Protests held over Parliament suspension
Protests have taken place across the country to oppose Boris Johnson's plan to shut down the UK Parliament.
The UK-wide movement, known as "Stop the Coup", said 32 protests were held on Saturday.
In Scotland, demonstrations took place in Lerwick, Kirkwall, Inverness, Aberdeen, Dundee, Edinburgh, and Glasgow, addressed by SNP, Labour and Green politicians.
Labour leader Jeremy Corbyn spoke at the Glasgow rally.
He told the crowd: "Demonstrations are taking place everywhere because people are angered and outraged about what is happening.
"Angered that the government and a prime minister elected by 93,000 members of the Tory party is trying to hijack the needs, aims and aspirations of 65 million people.
"Well think on, Boris, it's not on and we're not having it."
In London, thousands joined the demonstration, bringing Whitehall to a standstill.
It follows multiple protests in London, Edinburgh and other cities on Wednesday, which took place within hours of Mr Johnson announcing his plans.
The wave of protests is in objection to the prime minister's plan to suspend Parliament - a process known as proroguing - for five weeks, ahead of a Queen's Speech on 14 October.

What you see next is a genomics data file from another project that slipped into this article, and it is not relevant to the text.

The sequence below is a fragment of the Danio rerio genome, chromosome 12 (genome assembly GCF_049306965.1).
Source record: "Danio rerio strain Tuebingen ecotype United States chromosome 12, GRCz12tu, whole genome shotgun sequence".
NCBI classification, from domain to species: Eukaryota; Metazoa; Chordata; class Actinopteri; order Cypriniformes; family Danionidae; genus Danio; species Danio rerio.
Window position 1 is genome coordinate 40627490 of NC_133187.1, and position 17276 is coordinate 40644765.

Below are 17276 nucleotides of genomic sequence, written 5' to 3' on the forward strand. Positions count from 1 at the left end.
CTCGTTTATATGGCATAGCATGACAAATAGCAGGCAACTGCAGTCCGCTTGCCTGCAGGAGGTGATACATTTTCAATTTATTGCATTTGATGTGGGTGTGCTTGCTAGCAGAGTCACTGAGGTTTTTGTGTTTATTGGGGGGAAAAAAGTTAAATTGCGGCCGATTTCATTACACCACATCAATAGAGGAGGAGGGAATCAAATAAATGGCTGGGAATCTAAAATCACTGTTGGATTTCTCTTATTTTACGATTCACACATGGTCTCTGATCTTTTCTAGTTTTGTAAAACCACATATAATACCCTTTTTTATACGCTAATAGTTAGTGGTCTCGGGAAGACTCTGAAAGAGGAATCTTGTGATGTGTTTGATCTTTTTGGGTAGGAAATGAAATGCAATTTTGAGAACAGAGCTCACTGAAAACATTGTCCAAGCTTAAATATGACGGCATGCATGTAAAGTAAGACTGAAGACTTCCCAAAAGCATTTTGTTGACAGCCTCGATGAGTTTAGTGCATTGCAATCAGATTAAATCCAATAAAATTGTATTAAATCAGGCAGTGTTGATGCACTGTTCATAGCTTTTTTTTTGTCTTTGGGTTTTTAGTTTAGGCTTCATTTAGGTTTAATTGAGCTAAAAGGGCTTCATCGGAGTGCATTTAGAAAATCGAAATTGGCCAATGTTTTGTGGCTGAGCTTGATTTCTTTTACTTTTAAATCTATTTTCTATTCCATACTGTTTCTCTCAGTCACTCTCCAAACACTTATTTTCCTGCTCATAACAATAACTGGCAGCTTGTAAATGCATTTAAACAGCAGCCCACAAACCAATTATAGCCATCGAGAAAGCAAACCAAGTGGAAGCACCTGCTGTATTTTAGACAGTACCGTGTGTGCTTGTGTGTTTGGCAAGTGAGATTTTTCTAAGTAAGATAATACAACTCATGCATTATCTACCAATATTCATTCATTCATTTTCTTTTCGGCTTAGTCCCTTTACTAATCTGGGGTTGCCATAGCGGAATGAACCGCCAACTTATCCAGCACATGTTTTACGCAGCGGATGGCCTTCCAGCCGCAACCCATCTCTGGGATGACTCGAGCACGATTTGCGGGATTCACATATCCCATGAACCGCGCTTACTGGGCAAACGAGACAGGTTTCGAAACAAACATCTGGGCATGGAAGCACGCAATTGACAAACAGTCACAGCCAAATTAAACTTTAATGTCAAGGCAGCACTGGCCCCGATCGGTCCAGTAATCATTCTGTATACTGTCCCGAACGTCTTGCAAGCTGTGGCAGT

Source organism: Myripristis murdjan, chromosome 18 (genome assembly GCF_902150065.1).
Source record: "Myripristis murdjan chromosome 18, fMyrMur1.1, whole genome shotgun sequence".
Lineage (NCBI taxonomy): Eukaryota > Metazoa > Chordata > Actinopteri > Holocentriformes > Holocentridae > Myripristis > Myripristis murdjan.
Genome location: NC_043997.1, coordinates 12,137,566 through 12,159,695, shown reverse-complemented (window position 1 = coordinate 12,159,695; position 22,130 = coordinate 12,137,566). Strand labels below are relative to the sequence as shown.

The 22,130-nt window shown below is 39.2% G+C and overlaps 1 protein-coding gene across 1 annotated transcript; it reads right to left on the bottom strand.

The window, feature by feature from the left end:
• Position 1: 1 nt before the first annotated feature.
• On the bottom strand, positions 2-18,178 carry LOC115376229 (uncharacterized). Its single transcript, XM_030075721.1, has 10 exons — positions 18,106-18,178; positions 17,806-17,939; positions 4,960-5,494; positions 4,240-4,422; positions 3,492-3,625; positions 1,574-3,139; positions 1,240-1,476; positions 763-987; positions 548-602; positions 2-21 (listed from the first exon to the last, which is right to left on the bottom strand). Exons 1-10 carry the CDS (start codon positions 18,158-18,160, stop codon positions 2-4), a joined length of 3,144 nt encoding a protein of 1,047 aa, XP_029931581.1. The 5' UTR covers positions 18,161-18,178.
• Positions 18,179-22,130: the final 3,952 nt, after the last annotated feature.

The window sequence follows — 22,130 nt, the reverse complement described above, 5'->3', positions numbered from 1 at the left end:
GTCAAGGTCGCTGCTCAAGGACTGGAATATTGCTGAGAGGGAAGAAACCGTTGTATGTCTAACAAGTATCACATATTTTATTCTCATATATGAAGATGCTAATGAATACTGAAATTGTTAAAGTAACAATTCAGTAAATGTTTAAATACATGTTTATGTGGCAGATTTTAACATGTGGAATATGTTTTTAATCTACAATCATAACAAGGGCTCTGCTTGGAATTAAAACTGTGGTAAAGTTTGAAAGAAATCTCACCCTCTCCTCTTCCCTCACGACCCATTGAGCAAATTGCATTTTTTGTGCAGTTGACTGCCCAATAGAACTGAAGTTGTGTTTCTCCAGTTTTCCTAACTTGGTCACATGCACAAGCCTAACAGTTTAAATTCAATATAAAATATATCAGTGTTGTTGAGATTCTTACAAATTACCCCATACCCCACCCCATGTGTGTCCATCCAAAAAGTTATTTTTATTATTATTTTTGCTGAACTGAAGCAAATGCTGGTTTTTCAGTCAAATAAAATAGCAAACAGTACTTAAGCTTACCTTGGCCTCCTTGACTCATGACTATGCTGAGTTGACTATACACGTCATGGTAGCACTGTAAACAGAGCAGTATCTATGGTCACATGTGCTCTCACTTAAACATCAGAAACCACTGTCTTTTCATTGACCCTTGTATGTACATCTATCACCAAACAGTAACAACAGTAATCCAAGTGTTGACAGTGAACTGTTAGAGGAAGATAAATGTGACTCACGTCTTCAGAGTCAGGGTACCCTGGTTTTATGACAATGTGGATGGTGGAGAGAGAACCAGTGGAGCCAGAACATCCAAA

The UK is due to leave the EU on 31 October, and critics say the move is designed to stop MPs preventing a no-deal Brexit.
Michael Chessum, national organiser for Another Europe is Possible - the group behind the protests - said: "We are witnessing the birth of a huge movement to fight for democracy and oppose Boris' Brexit agenda.
"It's uniting. Many people are just outraged at Johnson's attempts to shut down Parliament. The crowds are angry, energetic and hopeful, and are taking matters into their own hands.
"We aren't here to ask Boris nicely, we're here to force him to back down. That means civil disobedience and being willing to disrupt things."
The Jo Cox Foundation, which was set up in the wake of the Labour MP's murder in 2016, warned that anger over Brexit "should not spill over into something more dangerous".
It said: "People have an absolute right to protest, whether in Parliament, on demonstrations or in the media.
"We believe strongly in freedom of speech. But we would urge everybody to avoid saying or doing anything that could incite or lead to violence."
Further mass demonstrations, organised by the People's Assembly Against Austerity, are planned to take place on Tuesday to coincide with MPs returning to Westminster.
And the annual Westminster Dog of the Year competition, due to take place on Thursday, has been cancelled over safety concerns of the dogs and MPs taking part.
Chancellor Sajid Javid, speaking on BBC Radio 4's Today programme, defended the prime minister's decision to suspend Parliament.
He said it was normal and appropriate for Parliament to go into recess at this time of year.